Since 2014, the National Fraud and Anti-Corruption Directorate has attempted to arrest Papua New Guinea’s Prime Minister Peter O’Neill on charges of corruption. As one commentator noted, this two-and-a-half-year battle to bring O’Neill to justice has exposed the “Shakespearean proportions” of misdemeanor committed by his government. His office has been implicated in mismanagement, fraud, and shady international dealings. This culminated in the arrests of Papua New Guinea’s Attorney General Ano Pala, the Supreme Court Justice Bernard Sakora, and the prime minister’s lawyer, Tiffany Twivey Nonggorr on charges of corruption and perverting the course of justice.

Despite the arrests of those close to him, O’Neill continues to evade the courts and further investigations into his dealings. In October last year, the government suspended the Chief Magistrate Nerrie Elikim, who had first issued an arrest warrant against O’Neill. The Department for Immigration similarly banned two Australian lawyers preparing the corruption case against the prime minister from entering Papua New Guinea for unknown reasons. By using the courts to dispute his arrest warrant, and aligning a tangle of loyalists to flout any further attempts to bring him to trial, O’Neill retains a silent impunity.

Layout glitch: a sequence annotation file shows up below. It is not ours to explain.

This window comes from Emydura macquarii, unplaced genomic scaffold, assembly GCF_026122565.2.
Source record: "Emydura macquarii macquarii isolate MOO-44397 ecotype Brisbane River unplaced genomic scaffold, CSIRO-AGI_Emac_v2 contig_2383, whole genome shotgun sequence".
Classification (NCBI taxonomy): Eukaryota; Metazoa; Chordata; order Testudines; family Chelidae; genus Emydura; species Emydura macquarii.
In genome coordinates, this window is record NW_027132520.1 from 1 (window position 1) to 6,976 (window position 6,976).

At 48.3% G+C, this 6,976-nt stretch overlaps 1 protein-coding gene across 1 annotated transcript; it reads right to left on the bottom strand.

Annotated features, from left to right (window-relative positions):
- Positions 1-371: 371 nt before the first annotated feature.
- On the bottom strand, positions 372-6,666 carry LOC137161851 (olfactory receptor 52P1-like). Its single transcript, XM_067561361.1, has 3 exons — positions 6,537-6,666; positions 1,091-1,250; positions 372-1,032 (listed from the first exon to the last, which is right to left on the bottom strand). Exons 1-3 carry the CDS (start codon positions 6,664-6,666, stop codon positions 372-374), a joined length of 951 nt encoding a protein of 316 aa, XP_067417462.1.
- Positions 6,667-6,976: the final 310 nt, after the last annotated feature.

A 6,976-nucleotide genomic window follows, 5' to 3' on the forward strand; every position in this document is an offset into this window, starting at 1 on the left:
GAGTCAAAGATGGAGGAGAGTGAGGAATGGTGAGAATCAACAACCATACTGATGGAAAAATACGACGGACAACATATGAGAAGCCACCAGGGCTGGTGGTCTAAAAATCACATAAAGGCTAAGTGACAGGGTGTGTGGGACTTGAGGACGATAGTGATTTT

It may be easy to dismiss the current violence and protests in Papua New Guinea as distant outcome of the state’s  ‘underdevelopment,’ where instability, government corruption and violence are commonplace. But, to do so would to ignore the experience of those protesters in Kent State, who found that violence and injustice shows no geographic discrimination.

The protests, which ignited American cities in the 1970s following the Kent State shooting, revealed to the world that confronting political injustice is not only a civic right, but integral to ensuring political accountability. Their violent repression was utterly inexcusable.

Yet today, protesters in Papua New Guinea continue to fight in vain, while few outside the country listen. Australia, which provides the most aid and investment to Papua New Guinea, has not yet condemned the government’s actions, simply calling for a de-escalation of tensions. And, as a further blow, last week the University of Papua New Guinea decided to suspend the 2016 academic year on account of the protests, demanding all students leave the campus by the end of the week.

Accusations of unequal outrage toward similar international tragedies are nothing new, of course. It has become almost ubiquitous to shout hypocrisy when deadly attacks on American soil garner more attention than those frequently occurring abroad. But it deserves repeating: when we dole out compassion based on citizenship rather than an understanding of injustice, we not only disparage the rights of those activists today, but we also disparage the memories of those who fought for the same freedoms before them.

 

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About Author

Prianka Srinivasan

Prianka is an Australian journalist based in New York. She is currently enrolled in NYU’s joint Masters Program in Journalism and International Relations. Prior to this, Prianka worked as a Community Development Project Officer at the Asylum Seeker Welcome Centre, an organization that provides educational and social support for asylum seekers living in the Melbourne community. She also spent a year in Vanuatu, serving as a Community Project Officer with the Marae Village Development Council.